Sunday, November 27, 2011

Character Non Death and are you really a hero for killing?

That's the thing that bugs me about the many games where you just cannot die, you just respawn or reload. So you kill, but actually your utterly safe from being killed. Oh sure, maybe your character doesn't know that he can't die. But what's going on, eh? Aren't we supposedly playing out the ancient moral imperative that if someone threatens your life, killing them in defence is okayz?

A: The games mechanics basically determine the fiction and those mechanics say you can't die. So that's part of the fiction. And so your playing out a character who cannot die, and so you can't at all be playing out the part of someone defending their life.


B: What, your not playing out that ancient moral imperative? So what the you playing out? Nihilism ala carte? If your going to say it's just a game, why pick one with depictions of killing in it over tetris, for example? Maybe fiction doesn't matter to you somehow - if so, okay, it's just a game but you mustn't be able to enjoy novels, which is sad for you. Or if you do, no, I don't think you have managed to turn your sense of fiction off like a light switch when it comes to games. You aught to consider that you are enjoying the fiction, and exactly what kind of fiction it is your enjoying. I bet some would think fiction full of consensual sex would be seen as RL morally wrong, yet this type of fiction, where the guy cannot die yet regularly kills others, as something just fine.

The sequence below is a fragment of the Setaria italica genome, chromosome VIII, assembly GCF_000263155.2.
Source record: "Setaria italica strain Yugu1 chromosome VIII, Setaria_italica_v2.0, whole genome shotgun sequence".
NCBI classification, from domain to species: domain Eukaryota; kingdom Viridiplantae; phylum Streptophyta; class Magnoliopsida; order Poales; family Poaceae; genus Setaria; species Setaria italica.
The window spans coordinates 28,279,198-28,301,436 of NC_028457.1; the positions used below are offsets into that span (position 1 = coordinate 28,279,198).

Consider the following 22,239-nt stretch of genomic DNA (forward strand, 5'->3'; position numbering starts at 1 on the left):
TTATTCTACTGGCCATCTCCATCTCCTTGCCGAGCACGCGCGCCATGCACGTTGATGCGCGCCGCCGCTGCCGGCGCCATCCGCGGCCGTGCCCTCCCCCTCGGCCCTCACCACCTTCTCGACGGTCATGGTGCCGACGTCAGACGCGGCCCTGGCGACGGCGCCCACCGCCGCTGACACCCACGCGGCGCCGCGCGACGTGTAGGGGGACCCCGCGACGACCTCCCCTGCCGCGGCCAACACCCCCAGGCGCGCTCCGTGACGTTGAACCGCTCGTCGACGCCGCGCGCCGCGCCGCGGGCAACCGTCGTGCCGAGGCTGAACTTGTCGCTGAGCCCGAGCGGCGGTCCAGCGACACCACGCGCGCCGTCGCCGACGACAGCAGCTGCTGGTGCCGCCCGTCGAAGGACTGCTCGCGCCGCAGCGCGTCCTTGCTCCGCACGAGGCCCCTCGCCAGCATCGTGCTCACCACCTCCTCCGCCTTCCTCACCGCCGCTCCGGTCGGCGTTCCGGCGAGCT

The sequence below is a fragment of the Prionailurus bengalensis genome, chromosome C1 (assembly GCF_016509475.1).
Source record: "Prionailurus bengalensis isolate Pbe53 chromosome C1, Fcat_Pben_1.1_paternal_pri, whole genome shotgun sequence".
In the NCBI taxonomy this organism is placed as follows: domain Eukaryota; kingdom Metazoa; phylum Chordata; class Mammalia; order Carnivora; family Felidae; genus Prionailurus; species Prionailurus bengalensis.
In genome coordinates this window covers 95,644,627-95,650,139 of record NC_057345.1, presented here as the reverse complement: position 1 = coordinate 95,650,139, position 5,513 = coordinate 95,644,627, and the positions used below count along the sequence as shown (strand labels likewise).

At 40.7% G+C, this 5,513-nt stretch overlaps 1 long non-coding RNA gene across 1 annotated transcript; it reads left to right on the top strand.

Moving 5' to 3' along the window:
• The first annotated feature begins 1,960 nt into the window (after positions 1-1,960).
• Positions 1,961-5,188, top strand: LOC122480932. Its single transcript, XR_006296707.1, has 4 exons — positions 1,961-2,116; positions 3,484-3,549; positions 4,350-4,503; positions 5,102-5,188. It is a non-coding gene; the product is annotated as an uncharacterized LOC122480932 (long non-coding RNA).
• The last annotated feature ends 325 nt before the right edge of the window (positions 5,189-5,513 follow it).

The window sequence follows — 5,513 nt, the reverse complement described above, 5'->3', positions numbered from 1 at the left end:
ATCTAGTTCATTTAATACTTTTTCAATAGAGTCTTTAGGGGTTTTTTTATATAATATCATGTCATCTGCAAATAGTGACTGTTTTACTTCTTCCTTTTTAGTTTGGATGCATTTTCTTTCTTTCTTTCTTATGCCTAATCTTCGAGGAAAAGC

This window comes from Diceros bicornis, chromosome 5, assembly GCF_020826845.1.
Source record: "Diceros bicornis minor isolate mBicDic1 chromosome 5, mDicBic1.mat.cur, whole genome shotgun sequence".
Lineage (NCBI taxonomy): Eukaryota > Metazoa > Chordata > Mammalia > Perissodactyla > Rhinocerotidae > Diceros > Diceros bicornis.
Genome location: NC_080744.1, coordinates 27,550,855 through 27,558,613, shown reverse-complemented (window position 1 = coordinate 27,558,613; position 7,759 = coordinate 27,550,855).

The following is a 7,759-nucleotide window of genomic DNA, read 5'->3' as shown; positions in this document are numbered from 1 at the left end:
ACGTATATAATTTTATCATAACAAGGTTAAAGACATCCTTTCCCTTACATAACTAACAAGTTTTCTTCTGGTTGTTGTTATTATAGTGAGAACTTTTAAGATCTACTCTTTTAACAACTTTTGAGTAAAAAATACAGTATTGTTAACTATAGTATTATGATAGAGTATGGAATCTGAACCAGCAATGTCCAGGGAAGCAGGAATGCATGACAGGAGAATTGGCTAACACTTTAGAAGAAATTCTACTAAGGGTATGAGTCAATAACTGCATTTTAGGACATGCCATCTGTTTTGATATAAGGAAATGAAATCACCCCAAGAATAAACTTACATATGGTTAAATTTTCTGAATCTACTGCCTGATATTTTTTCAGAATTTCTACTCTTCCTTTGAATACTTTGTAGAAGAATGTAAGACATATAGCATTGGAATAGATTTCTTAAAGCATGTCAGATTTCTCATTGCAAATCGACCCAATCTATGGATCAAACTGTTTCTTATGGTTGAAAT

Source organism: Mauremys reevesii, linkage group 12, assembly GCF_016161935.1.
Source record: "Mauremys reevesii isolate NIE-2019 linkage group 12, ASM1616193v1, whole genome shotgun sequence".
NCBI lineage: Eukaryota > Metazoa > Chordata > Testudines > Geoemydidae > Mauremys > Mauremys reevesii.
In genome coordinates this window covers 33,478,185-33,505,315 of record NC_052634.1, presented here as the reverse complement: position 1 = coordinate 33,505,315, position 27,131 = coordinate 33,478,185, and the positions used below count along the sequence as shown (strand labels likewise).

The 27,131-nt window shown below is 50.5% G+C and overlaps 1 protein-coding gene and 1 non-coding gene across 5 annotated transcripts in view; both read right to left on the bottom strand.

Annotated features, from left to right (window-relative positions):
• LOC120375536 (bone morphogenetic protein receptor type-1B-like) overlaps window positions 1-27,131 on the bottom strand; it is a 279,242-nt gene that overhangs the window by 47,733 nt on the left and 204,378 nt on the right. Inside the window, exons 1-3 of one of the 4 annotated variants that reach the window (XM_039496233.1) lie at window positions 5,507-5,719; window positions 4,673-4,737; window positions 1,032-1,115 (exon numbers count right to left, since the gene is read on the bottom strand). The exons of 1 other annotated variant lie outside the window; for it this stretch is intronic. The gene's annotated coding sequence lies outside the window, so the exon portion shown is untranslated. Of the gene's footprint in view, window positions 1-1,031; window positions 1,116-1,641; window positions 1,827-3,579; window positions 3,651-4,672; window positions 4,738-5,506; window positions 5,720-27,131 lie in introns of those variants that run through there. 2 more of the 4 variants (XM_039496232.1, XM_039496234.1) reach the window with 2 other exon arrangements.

Here I'm basically against just thoughtlessly enjoying, for extended periods, killing while immune to death. If you want to consciously think about those elements when playing, yeah, I get that. But just relaxing into it and turning off your brain - like an Aesop's fable about the ant and the grasshopper that imparts a lesson, so to does the fiction of these games impart a lesson. Over and over, for as many hours that you play, that when your immune to death, killing is just fine.

Some will say it doesn't work that way, that somehow you have infinite free will to ignore that. I would be really interested in a scientific test where a game promotes something a bit more mundane, like eating a red icing cake type of cake over one with white icing. Don't tell the participants about it and run them through a week of gaming. Then send them into a room with actual cakes, see which ones get eaten the most.

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